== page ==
Classifying your workers as employees or independent contractors can be quite the task for management and human resources. Making certain that individuals are appropriately classified is vitally important to ensure compliance with state and federal law, ensuring that administration is correctly managed (payroll, insurance, etc.) and fines for incorrect classification don’t hit your company.

The Internal Revenue Service (IRS) has created a “20 Factor Test” which consists of 20 criteria used to determine if an individual qualifies as an independent contractor. The factors are used primarily to evaluate the right to control (e.g., who has control over the scope of work performed) as well as other aspects of the job such as scheduling and location.

While a worker does not necessarily have to meet every criteria to qualify for an independent contractor status, the IRS’s definition and general rule of thumb states that: “independent contractors control the manner and means by which contracted services, products, or results are achieved; the more control a company exercises over how, when, where, and by whom work is performed, the more likely the workers are employees, not independent contractors.”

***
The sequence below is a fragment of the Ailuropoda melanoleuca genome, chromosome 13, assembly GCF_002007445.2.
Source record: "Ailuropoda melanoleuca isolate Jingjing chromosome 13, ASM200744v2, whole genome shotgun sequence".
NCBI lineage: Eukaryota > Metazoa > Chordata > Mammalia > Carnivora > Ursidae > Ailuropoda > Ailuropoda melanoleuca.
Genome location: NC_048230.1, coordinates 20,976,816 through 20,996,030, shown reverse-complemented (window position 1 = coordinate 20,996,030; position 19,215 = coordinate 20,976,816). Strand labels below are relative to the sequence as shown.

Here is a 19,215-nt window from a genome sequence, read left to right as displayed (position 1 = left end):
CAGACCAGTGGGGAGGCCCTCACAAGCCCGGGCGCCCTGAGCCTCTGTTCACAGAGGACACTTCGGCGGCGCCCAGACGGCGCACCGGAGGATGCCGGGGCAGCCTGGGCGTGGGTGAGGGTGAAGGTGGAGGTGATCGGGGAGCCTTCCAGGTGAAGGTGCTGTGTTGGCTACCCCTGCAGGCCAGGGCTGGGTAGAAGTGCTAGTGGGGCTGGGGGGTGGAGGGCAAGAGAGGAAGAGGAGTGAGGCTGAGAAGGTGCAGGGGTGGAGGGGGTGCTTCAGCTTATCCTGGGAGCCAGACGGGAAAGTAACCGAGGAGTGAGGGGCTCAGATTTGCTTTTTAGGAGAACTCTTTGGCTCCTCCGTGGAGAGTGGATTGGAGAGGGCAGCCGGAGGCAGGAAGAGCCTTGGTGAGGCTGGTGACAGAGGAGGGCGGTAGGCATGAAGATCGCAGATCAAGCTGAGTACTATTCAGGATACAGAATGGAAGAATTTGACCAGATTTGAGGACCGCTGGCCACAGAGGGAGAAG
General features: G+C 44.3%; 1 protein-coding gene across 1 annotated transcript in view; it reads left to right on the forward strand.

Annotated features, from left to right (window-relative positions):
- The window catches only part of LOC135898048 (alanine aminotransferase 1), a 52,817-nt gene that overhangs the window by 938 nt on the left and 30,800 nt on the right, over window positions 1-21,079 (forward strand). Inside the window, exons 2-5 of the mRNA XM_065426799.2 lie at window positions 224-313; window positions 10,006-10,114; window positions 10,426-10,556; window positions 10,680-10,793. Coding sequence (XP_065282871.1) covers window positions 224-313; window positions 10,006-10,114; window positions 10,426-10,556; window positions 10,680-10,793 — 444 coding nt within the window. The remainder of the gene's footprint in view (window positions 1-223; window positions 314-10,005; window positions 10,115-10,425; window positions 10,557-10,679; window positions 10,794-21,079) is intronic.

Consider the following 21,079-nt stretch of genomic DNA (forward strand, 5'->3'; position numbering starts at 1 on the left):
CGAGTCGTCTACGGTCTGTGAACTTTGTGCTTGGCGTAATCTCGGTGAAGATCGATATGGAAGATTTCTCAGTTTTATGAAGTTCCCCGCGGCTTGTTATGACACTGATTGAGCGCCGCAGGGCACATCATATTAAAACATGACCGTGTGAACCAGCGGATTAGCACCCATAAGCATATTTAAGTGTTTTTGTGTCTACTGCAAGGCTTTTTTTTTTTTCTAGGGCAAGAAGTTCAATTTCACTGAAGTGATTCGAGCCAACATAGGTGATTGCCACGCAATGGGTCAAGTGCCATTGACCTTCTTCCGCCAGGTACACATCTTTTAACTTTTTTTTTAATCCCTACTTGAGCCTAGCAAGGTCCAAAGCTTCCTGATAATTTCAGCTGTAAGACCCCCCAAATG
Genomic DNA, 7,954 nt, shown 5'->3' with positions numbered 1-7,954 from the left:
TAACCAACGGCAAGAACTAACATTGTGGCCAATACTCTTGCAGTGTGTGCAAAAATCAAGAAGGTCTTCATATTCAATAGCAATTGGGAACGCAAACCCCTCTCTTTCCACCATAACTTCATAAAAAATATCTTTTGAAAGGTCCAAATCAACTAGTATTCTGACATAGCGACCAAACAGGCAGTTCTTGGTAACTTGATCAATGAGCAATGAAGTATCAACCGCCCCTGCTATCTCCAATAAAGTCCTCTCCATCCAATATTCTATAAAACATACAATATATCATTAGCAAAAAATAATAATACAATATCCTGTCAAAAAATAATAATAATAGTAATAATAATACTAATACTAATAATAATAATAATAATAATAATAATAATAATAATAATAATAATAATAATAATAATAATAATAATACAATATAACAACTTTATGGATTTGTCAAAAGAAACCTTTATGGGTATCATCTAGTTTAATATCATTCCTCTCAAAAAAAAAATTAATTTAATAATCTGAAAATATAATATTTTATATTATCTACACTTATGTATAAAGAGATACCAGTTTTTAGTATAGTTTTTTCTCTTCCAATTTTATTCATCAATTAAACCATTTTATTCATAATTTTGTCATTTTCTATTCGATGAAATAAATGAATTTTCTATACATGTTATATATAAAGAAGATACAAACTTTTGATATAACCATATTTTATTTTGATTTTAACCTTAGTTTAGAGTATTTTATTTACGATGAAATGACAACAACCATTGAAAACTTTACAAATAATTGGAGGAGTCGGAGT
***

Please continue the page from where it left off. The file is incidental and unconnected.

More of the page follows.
In the State of Oregon, a proposal has recently been made that would slightly modify how the state classifies an independent contractor versus an employee. Currently, a worker has to meet three out of the five requirements that the state has laid out in order to achieve an independent contractor status.

The proposed bill would add to the current list of criteria language that would require that the individual does not perform the same type of work that employees of that organization already do. For example, a law firm specializing in family law and divorce would not be able to hire an attorney as an independent contractor to work on cases involving divorce.

While this may seem like a very minor addition, this change could have a huge impact on how organizations classify their workers, including the reclassification of many individuals. Labor groups are largely in support of this bill, claiming that it will aid in the misclassification of individuals (those who are treated as independent contractors when they should be receiving the same benefits as employees, such as insurance benefits). However, many independent contractors believe that this could be hugely detrimental to their professional lives and careers.

HRCentral will stay abreast of progress made regarding this bill and will keep our clients and colleagues updated with any developments that would significantly alter the classification of their workers.

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